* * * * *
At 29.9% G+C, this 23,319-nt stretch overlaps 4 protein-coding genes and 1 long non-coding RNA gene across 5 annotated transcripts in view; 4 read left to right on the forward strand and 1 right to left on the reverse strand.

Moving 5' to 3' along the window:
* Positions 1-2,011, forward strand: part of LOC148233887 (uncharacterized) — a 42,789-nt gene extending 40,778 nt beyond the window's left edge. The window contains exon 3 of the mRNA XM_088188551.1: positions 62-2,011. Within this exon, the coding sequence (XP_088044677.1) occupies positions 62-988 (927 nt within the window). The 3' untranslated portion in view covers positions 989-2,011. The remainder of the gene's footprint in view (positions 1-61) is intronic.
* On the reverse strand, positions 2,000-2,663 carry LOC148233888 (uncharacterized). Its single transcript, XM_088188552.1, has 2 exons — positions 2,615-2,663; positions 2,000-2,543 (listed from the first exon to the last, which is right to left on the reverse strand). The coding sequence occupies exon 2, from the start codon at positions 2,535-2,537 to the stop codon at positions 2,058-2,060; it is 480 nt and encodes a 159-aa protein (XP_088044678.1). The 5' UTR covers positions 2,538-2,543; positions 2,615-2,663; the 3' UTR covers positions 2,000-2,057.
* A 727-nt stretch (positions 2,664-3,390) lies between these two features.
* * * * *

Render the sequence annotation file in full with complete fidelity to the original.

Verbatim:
At 29.9% G+C, this 23,319-nt stretch overlaps 4 protein-coding genes and 1 long non-coding RNA gene across 5 annotated transcripts in view; 4 read left to right on the forward strand and 1 right to left on the reverse strand.

Moving 5' to 3' along the window:
* Positions 1-2,011, forward strand: part of LOC148233887 (uncharacterized) — a 42,789-nt gene extending 40,778 nt beyond the window's left edge. The window contains exon 3 of the mRNA XM_088188551.1: positions 62-2,011. Within this exon, the coding sequence (XP_088044677.1) occupies positions 62-988 (927 nt within the window). The 3' untranslated portion in view covers positions 989-2,011. The remainder of the gene's footprint in view (positions 1-61) is intronic.
* On the reverse strand, positions 2,000-2,663 carry LOC148233888 (uncharacterized). Its single transcript, XM_088188552.1, has 2 exons — positions 2,615-2,663; positions 2,000-2,543 (listed from the first exon to the last, which is right to left on the reverse strand). The coding sequence occupies exon 2, from the start codon at positions 2,535-2,537 to the stop codon at positions 2,058-2,060; it is 480 nt and encodes a 159-aa protein (XP_088044678.1). The 5' UTR covers positions 2,538-2,543; positions 2,615-2,663; the 3' UTR covers positions 2,000-2,057.
* A 727-nt stretch (positions 2,664-3,390) lies between these two features.